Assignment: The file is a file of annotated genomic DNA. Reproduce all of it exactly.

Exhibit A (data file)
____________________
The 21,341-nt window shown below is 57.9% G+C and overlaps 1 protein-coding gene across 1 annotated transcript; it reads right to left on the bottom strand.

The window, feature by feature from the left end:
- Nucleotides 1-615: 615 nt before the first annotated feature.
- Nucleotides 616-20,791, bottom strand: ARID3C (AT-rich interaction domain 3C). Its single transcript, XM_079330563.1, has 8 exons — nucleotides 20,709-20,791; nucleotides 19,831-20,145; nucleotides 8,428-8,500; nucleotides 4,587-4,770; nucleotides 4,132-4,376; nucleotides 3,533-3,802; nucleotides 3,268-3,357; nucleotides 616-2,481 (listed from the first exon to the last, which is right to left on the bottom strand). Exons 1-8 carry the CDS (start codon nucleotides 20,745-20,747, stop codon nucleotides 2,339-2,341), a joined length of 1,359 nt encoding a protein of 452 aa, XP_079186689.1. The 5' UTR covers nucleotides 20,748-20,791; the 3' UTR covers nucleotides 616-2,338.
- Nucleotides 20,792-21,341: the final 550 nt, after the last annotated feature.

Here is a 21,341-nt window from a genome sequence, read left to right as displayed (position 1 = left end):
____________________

The 21,341-nt window shown below is 57.9% G+C and overlaps 1 protein-coding gene across 1 annotated transcript; it reads right to left on the bottom strand.

The window, feature by feature from the left end:
- Nucleotides 1-615: 615 nt before the first annotated feature.
- Nucleotides 616-20,791, bottom strand: ARID3C (AT-rich interaction domain 3C). Its single transcript, XM_079330563.1, has 8 exons — nucleotides 20,709-20,791; nucleotides 19,831-20,145; nucleotides 8,428-8,500; nucleotides 4,587-4,770; nucleotides 4,132-4,376; nucleotides 3,533-3,802; nucleotides 3,268-3,357; nucleotides 616-2,481 (listed from the first exon to the last, which is right to left on the bottom strand). Exons 1-8 carry the CDS (start codon nucleotides 20,745-20,747, stop codon nucleotides 2,339-2,341), a joined length of 1,359 nt encoding a protein of 452 aa, XP_079186689.1. The 5' UTR covers nucleotides 20,748-20,791; the 3' UTR covers nucleotides 616-2,338.
- Nucleotides 20,792-21,341: the final 550 nt, after the last annotated feature.

Here is a 21,341-nt window from a genome sequence, read left to right as displayed (position 1 = left end):